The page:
It’s really a big problem.
- Many people have no choice but to finance a car through a car loan.
- Because cars have been so expensive and consumers have been quick to borrow, we could be heading for a crash in the auto market.
Some real estate experts have issued warnings about a possible collapse in the real estate market. But that’s unlikely to happen for a big reason.
Currently, the supply of homes on the market is very limited and buyer demand is still strong. Even as buyer demand declines due to factors such as rising mortgage rates, the reality is that homeowners are sitting on record levels of equity. It is therefore unlikely that we will experience a scenario like the one we experienced in 2008, when foreclosure rates skyrocketed and homes began to flood the market at a faster rate than demand.
But while a housing market crash may not be imminent, real estate expert and YouTube personality Graham Stephan fears the auto market is heading for a major upheaval. And that’s something consumers should be aware of.
Consumers have borrowed too much
Most vehicle purchases are financed through an auto loan, and that’s understandable. But unlike mortgage lenders, who tend to impose strict borrowing conditions, auto lenders aren’t very strict. And so it’s pretty easy for the typical consumer to get approval to borrow for a car, even if they can’t really afford the payments they’re making.
Stephan estimates that 25% to 50% of auto loans go to consumers who may not be able to repay them. And now, 5% of auto loan borrowers are behind on their payments, and almost 50% are underwater on their auto loans, meaning the amount they owe on their vehicles exceeds the value of those vehicles. themselves. It’s all very reminiscent of the housing crash of 2008, except we’re talking about cars, not houses.
But the underlying problem is the same. Stephan thinks too many people have taken on car loans they can’t afford. Those who are unable to meet their payments – whether due to job loss or some other reason – will not be able to sell their cars for as much money as they owe their lenders. And people in this scenario risk having their car repossessed, like the number of owners who were foreclosed in the 2008 housing crash.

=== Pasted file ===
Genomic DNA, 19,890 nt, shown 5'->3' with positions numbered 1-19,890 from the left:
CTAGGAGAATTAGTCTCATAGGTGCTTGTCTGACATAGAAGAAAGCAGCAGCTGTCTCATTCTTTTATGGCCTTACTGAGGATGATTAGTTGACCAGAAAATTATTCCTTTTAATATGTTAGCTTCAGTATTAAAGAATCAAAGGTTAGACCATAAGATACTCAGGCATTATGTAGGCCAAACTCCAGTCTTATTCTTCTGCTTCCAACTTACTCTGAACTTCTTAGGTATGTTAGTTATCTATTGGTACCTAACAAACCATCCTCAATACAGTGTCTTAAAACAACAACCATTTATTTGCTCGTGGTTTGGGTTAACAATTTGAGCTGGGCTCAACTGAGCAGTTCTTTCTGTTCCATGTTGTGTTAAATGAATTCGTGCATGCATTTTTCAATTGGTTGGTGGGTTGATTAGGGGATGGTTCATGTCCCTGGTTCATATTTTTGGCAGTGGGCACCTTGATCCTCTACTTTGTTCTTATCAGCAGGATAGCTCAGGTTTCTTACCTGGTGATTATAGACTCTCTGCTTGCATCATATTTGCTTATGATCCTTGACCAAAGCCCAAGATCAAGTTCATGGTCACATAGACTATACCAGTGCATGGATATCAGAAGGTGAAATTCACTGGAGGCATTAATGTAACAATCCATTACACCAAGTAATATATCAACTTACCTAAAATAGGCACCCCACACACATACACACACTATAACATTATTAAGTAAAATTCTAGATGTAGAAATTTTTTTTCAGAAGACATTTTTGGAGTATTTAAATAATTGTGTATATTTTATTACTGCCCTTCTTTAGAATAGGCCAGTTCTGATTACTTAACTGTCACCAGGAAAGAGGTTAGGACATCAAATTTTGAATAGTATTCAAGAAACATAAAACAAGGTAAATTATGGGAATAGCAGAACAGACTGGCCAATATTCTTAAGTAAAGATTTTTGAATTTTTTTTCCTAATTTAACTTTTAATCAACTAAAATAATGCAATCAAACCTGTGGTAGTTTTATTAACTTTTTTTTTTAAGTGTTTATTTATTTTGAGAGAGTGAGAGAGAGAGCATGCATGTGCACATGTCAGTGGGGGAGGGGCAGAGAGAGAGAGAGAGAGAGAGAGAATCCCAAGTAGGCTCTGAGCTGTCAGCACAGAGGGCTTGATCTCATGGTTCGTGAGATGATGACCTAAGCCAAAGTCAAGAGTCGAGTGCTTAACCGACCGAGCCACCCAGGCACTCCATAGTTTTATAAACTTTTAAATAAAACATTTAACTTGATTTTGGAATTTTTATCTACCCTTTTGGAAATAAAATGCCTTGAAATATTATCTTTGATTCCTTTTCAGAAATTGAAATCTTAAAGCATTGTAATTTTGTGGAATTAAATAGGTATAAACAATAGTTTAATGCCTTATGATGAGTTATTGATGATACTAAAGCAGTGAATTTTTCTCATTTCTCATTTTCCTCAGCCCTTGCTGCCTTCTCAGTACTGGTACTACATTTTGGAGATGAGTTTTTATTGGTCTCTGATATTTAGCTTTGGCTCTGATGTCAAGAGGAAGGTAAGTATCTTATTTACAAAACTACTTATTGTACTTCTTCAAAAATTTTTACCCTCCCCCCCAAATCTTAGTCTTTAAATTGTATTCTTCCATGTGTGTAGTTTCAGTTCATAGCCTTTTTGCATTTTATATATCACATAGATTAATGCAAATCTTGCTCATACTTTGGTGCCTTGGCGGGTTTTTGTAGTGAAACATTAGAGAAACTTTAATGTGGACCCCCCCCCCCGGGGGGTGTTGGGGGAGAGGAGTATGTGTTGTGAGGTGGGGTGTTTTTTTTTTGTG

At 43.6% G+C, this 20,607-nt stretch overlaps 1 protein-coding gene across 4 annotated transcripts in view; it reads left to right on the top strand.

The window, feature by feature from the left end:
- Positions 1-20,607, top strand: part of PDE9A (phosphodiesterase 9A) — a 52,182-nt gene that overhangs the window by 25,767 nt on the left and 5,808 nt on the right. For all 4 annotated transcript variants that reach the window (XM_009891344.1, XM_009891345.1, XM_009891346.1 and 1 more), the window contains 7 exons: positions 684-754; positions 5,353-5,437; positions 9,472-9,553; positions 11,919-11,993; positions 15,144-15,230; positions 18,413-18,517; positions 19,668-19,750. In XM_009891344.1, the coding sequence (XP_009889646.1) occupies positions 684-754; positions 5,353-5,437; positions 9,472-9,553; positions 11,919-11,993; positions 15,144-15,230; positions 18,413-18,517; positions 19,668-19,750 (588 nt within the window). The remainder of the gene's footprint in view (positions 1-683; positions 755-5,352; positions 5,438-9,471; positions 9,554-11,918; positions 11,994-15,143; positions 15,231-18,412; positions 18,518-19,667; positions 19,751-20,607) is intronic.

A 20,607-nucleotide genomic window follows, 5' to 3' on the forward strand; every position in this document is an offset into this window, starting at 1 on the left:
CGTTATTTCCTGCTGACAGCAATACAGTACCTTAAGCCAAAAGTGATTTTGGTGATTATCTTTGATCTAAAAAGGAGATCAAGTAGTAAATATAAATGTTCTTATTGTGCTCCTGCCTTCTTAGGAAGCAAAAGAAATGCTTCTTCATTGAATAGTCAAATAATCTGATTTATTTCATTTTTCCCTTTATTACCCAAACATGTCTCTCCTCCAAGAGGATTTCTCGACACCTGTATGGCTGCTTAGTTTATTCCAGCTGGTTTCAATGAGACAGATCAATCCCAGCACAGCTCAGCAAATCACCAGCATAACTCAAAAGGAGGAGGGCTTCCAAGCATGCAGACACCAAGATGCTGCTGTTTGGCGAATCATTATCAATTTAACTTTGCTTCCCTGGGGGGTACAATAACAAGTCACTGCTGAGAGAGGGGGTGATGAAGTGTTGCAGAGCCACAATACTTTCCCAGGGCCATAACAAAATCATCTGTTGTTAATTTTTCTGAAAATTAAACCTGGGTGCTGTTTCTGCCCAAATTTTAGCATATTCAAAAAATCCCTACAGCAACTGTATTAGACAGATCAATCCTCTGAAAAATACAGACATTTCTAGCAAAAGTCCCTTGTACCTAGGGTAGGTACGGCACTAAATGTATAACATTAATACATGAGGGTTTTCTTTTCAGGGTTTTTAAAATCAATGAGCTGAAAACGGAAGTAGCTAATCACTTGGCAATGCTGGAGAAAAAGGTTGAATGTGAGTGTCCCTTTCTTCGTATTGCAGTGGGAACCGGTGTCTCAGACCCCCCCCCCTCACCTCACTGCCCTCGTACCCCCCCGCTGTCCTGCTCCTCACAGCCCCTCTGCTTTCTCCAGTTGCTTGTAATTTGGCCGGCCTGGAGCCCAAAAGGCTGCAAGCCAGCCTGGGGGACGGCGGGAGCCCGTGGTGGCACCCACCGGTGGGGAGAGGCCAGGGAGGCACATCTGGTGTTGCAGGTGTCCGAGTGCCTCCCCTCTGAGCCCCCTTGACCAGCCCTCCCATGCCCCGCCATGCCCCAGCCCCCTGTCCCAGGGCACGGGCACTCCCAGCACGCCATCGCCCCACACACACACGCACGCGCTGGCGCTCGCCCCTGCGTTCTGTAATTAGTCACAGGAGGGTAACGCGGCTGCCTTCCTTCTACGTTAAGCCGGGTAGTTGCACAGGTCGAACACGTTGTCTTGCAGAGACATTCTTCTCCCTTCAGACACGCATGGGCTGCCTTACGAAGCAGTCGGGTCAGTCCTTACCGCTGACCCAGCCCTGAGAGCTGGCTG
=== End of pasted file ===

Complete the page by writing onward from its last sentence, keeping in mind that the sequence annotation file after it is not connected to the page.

But if this situation were to occur, the auto market could easily be flooded with inventory. That’s not necessarily a bad thing for consumers looking for a car. But that’s bad for the auto industry and the economy as a whole (because really, no one wants to hear about bailouts from the automakers).
Borrowers need to be careful
It’s too late for existing auto loan borrowers to go back in time and not take out expensive loans that they can’t really afford. But those currently in the market for a car should be aware of how much they are borrowing – and also be aware of inflation when it comes to vehicle prices.
In fact, right now is actually a bad time to buy a car because inventory is still down, vehicle prices are high, and loan rates are rising. Those who need a car right away may not be able to delay that purchase. But those looking to upgrade a functional car may want to sit back and wait for more inventory to hit the market, whether that’s due to the opening of supply chains or an increase in repossessed vehicles. .
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